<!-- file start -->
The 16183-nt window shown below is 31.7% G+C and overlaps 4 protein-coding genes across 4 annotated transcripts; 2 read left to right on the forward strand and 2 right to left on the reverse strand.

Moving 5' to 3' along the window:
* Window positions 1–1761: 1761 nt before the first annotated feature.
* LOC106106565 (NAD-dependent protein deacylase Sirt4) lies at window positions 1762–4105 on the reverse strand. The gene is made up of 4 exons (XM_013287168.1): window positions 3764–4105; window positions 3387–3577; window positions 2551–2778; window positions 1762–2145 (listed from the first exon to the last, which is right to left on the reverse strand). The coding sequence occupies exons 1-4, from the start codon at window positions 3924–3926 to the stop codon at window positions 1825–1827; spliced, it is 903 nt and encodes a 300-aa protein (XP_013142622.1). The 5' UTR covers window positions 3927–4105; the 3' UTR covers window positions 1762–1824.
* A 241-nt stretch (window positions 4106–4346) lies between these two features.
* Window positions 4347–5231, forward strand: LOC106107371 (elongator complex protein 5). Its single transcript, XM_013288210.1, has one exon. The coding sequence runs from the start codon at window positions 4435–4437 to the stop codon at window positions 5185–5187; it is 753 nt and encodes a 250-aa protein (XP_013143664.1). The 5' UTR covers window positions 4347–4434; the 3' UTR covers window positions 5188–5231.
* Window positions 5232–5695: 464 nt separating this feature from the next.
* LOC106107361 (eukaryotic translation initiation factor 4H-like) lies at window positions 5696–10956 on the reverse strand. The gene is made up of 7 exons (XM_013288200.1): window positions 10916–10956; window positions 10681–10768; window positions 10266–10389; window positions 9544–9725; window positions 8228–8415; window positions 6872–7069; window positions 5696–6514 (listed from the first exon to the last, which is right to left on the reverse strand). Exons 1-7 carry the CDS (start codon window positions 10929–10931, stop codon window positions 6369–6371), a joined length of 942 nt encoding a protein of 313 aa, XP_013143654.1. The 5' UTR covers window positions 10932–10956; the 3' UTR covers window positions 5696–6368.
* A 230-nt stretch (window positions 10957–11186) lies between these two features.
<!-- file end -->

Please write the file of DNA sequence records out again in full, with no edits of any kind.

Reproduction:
The 16183-nt window shown below is 31.7% G+C and overlaps 4 protein-coding genes across 4 annotated transcripts; 2 read left to right on the forward strand and 2 right to left on the reverse strand.

Moving 5' to 3' along the window:
* Window positions 1–1761: 1761 nt before the first annotated feature.
* LOC106106565 (NAD-dependent protein deacylase Sirt4) lies at window positions 1762–4105 on the reverse strand. The gene is made up of 4 exons (XM_013287168.1): window positions 3764–4105; window positions 3387–3577; window positions 2551–2778; window positions 1762–2145 (listed from the first exon to the last, which is right to left on the reverse strand). The coding sequence occupies exons 1-4, from the start codon at window positions 3924–3926 to the stop codon at window positions 1825–1827; spliced, it is 903 nt and encodes a 300-aa protein (XP_013142622.1). The 5' UTR covers window positions 3927–4105; the 3' UTR covers window positions 1762–1824.
* A 241-nt stretch (window positions 4106–4346) lies between these two features.
* Window positions 4347–5231, forward strand: LOC106107371 (elongator complex protein 5). Its single transcript, XM_013288210.1, has one exon. The coding sequence runs from the start codon at window positions 4435–4437 to the stop codon at window positions 5185–5187; it is 753 nt and encodes a 250-aa protein (XP_013143664.1). The 5' UTR covers window positions 4347–4434; the 3' UTR covers window positions 5188–5231.
* Window positions 5232–5695: 464 nt separating this feature from the next.
* LOC106107361 (eukaryotic translation initiation factor 4H-like) lies at window positions 5696–10956 on the reverse strand. The gene is made up of 7 exons (XM_013288200.1): window positions 10916–10956; window positions 10681–10768; window positions 10266–10389; window positions 9544–9725; window positions 8228–8415; window positions 6872–7069; window positions 5696–6514 (listed from the first exon to the last, which is right to left on the reverse strand). Exons 1-7 carry the CDS (start codon window positions 10929–10931, stop codon window positions 6369–6371), a joined length of 942 nt encoding a protein of 313 aa, XP_013143654.1. The 5' UTR covers window positions 10932–10956; the 3' UTR covers window positions 5696–6368.
* A 230-nt stretch (window positions 10957–11186) lies between these two features.